COVID-19 proves the business use case for electronic medical records (EMRs)

Doctors are not opposed to using technology, they are against technology that doesn’t make patient-care/business sense. This was a key message to come out of the Cape Primary Care (CPC) Qualicare virtual open day on 22 May 2021.  

The CPC Qualicare is the largest doctor-owned and managed independent General Practitioner network in the Western Cape. The open day is an annual event whereby doctors directly involved in Primary Health Care come together to explore developments and issues related to their mandate to provide accessible, cost-effective quality health care.  

‘Doctor resistance’ is a term that was coined over the long-standing debate as to the necessity of technology in consulting rooms. Disruption to typical workflow and additional admin workload are some of the primary reasons doctors have previously resisted the use of technology, particularly to Electronic Medical Records (EMRs). In the past, EMRs promised better quality data and continuity of care but fell far short of expectations, as the design and usability of the technology excluded input from the end-user – the doctor. But healthcare technology has matured since early EMRs, with more private practitioners implementing digital clinical and billing systems that do in fact facilitate better workflows at their practices. 

Speaking at the virtual CPC/Qualicare open day was CEO of Healthbridge, Luis da Silva. Healthbridge, a leading healthcare technology provider, has been at the forefront of doctor-led EMR design and development for the last 12 years. Commenting on the current adoption and usage rate of EMRs in private practices, da Silva noted the impact of COVID-19 on the uptake of EMRs and Telehealth solutions.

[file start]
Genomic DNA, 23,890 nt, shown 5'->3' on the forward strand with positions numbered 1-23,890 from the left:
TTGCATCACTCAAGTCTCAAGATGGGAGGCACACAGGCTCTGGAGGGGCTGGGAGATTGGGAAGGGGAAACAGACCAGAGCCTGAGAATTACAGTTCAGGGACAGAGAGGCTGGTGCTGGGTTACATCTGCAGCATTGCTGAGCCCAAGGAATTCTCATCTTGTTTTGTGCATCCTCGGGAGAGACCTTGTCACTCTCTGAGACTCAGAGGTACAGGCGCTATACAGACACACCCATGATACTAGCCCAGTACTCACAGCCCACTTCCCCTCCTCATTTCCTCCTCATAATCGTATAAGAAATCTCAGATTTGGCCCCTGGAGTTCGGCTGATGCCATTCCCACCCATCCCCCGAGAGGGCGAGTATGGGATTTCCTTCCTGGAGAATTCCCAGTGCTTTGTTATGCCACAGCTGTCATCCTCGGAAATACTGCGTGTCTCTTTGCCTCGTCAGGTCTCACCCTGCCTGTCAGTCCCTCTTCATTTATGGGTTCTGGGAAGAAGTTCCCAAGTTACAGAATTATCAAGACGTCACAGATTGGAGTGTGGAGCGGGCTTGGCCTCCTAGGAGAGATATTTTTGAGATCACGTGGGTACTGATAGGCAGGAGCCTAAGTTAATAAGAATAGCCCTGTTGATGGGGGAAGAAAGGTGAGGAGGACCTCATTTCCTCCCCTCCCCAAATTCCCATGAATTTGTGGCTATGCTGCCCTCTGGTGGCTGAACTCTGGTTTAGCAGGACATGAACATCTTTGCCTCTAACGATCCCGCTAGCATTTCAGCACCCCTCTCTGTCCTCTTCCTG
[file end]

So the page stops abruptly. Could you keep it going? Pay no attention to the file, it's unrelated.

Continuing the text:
“Throughout the pandemic we have seen an increase in the adoption of EMRs and Telehealth across healthcare as a whole. An increase that can be attributed to the fact that technology became a viable way to continue to care for patients who would otherwise be unwilling or unable to schedule an in-person consultation in the doctor’s room,” said da Silva. But the use of EMRs by private practitioners is also a powerful indication of the maturation of EMR design. 

“We recognised early that technology has to be designed together with the doctor and we have spent thousands of hours listening to, consulting with and testing designs to achieve usability and benefit for the user,” said da Silva. “What we have done is create solutions that meet 4 non-negotiable criteria: complement and enhance existing workflow, reduce complexity, are easy and quick to use and empower the practitioner with consolidated patient information.”

“Now, more than ever, we are seeing the necessity to be able to record and track patient encounters. Going forward, this will continue to grow in priority as patient care is shared between the public and private sector, as an example of which is the planned COVID-19 vaccination strategy,” concluded da Silva. 

Healthbridge’s doctor-led design approach was in line with the CPC/Qaulicare’s directive to provide quality patient care and resulted in a partnership between the organisations. Commenting on the partnership CPC/Qualicare CEO, Dr Tony Behrman, said: “As doctors, our primary goal has and always will be patient care. Having witnessed the multiple rounds of trial & error in EMR design over the years, we will be delighted to further explore the new EMR solutions by Healthbridge, which  provides technology that accommodates and enhances both the practicalities and nuances of the patient encounter.”

“We look forward to working closely with Healthbridge, as they continue to develop and refine doctor-friendly EMR and Telehealth solutions that help us reach our goals of accessible, affordable, quality primary health care,” concluded Dr Behrman.  

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